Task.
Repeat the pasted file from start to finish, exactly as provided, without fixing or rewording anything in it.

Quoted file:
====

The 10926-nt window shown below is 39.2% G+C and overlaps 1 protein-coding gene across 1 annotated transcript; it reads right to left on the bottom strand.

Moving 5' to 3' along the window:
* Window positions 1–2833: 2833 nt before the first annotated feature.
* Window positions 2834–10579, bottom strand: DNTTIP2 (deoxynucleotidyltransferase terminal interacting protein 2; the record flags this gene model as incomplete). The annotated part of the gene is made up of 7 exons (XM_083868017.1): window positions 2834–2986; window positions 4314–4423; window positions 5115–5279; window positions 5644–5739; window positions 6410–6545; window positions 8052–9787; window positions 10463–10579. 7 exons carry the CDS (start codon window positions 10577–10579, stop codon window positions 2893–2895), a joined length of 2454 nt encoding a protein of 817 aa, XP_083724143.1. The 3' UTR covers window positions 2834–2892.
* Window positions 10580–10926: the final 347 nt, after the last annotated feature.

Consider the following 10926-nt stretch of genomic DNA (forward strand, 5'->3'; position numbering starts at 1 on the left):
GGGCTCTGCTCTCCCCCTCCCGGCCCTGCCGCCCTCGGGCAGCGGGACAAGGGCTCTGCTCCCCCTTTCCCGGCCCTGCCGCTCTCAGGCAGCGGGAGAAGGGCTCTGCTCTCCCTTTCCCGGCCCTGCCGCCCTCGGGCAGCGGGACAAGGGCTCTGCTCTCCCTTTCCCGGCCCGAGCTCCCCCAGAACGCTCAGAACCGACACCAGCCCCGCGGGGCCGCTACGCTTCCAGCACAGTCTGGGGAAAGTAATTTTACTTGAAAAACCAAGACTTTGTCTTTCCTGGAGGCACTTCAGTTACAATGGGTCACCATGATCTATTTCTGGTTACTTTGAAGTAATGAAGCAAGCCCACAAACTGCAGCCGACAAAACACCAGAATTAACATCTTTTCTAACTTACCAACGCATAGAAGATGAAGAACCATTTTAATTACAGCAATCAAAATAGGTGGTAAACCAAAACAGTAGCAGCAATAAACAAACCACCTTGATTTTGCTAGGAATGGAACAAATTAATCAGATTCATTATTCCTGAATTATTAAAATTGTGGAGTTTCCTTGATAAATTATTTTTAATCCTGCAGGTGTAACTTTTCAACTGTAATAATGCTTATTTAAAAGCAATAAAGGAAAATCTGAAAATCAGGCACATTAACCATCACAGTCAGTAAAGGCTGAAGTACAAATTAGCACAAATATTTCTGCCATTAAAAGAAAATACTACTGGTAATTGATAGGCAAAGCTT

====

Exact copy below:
The 10926-nt window shown below is 39.2% G+C and overlaps 1 protein-coding gene across 1 annotated transcript; it reads right to left on the bottom strand.

Moving 5' to 3' along the window:
* Window positions 1–2833: 2833 nt before the first annotated feature.
* Window positions 2834–10579, bottom strand: DNTTIP2 (deoxynucleotidyltransferase terminal interacting protein 2; the record flags this gene model as incomplete). The annotated part of the gene is made up of 7 exons (XM_083868017.1): window positions 2834–2986; window positions 4314–4423; window positions 5115–5279; window positions 5644–5739; window positions 6410–6545; window positions 8052–9787; window positions 10463–10579. 7 exons carry the CDS (start codon window positions 10577–10579, stop codon window positions 2893–2895), a joined length of 2454 nt encoding a protein of 817 aa, XP_083724143.1. The 3' UTR covers window positions 2834–2892.
* Window positions 10580–10926: the final 347 nt, after the last annotated feature.

Consider the following 10926-nt stretch of genomic DNA (forward strand, 5'->3'; position numbering starts at 1 on the left):
GGGCTCTGCTCTCCCCCTCCCGGCCCTGCCGCCCTCGGGCAGCGGGACAAGGGCTCTGCTCCCCCTTTCCCGGCCCTGCCGCTCTCAGGCAGCGGGAGAAGGGCTCTGCTCTCCCTTTCCCGGCCCTGCCGCCCTCGGGCAGCGGGACAAGGGCTCTGCTCTCCCTTTCCCGGCCCGAGCTCCCCCAGAACGCTCAGAACCGACACCAGCCCCGCGGGGCCGCTACGCTTCCAGCACAGTCTGGGGAAAGTAATTTTACTTGAAAAACCAAGACTTTGTCTTTCCTGGAGGCACTTCAGTTACAATGGGTCACCATGATCTATTTCTGGTTACTTTGAAGTAATGAAGCAAGCCCACAAACTGCAGCCGACAAAACACCAGAATTAACATCTTTTCTAACTTACCAACGCATAGAAGATGAAGAACCATTTTAATTACAGCAATCAAAATAGGTGGTAAACCAAAACAGTAGCAGCAATAAACAAACCACCTTGATTTTGCTAGGAATGGAACAAATTAATCAGATTCATTATTCCTGAATTATTAAAATTGTGGAGTTTCCTTGATAAATTATTTTTAATCCTGCAGGTGTAACTTTTCAACTGTAATAATGCTTATTTAAAAGCAATAAAGGAAAATCTGAAAATCAGGCACATTAACCATCACAGTCAGTAAAGGCTGAAGTACAAATTAGCACAAATATTTCTGCCATTAAAAGAAAATACTACTGGTAATTGATAGGCAAAGCTT